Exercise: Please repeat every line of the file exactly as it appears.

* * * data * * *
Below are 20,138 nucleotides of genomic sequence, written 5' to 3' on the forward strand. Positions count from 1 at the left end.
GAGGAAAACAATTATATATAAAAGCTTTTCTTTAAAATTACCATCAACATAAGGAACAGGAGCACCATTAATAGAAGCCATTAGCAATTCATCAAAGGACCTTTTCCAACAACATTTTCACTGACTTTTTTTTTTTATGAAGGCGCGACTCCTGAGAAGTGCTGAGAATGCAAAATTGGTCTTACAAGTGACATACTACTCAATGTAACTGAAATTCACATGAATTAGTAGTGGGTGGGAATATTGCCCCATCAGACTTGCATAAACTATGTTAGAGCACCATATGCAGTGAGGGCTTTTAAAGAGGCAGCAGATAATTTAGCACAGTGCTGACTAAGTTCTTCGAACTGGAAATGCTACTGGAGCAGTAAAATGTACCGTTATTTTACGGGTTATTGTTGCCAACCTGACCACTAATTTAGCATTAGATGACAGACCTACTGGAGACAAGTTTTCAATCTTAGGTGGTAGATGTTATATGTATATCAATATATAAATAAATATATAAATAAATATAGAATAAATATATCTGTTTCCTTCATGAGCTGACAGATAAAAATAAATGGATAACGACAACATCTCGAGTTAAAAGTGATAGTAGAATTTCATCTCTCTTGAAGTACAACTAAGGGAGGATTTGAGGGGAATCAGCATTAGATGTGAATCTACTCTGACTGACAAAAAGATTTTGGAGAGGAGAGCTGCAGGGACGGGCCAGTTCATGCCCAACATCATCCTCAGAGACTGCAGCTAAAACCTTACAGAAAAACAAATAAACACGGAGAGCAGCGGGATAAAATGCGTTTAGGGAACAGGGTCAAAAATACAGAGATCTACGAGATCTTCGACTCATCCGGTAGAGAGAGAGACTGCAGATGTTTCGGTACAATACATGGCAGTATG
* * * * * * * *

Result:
Below are 20,138 nucleotides of genomic sequence, written 5' to 3' on the forward strand. Positions count from 1 at the left end.
GAGGAAAACAATTATATATAAAAGCTTTTCTTTAAAATTACCATCAACATAAGGAACAGGAGCACCATTAATAGAAGCCATTAGCAATTCATCAAAGGACCTTTTCCAACAACATTTTCACTGACTTTTTTTTTTTATGAAGGCGCGACTCCTGAGAAGTGCTGAGAATGCAAAATTGGTCTTACAAGTGACATACTACTCAATGTAACTGAAATTCACATGAATTAGTAGTGGGTGGGAATATTGCCCCATCAGACTTGCATAAACTATGTTAGAGCACCATATGCAGTGAGGGCTTTTAAAGAGGCAGCAGATAATTTAGCACAGTGCTGACTAAGTTCTTCGAACTGGAAATGCTACTGGAGCAGTAAAATGTACCGTTATTTTACGGGTTATTGTTGCCAACCTGACCACTAATTTAGCATTAGATGACAGACCTACTGGAGACAAGTTTTCAATCTTAGGTGGTAGATGTTATATGTATATCAATATATAAATAAATATATAAATAAATATAGAATAAATATATCTGTTTCCTTCATGAGCTGACAGATAAAAATAAATGGATAACGACAACATCTCGAGTTAAAAGTGATAGTAGAATTTCATCTCTCTTGAAGTACAACTAAGGGAGGATTTGAGGGGAATCAGCATTAGATGTGAATCTACTCTGACTGACAAAAAGATTTTGGAGAGGAGAGCTGCAGGGACGGGCCAGTTCATGCCCAACATCATCCTCAGAGACTGCAGCTAAAACCTTACAGAAAAACAAATAAACACGGAGAGCAGCGGGATAAAATGCGTTTAGGGAACAGGGTCAAAAATACAGAGATCTACGAGATCTTCGACTCATCCGGTAGAGAGAGAGACTGCAGATGTTTCGGTACAATACATGGCAGTATG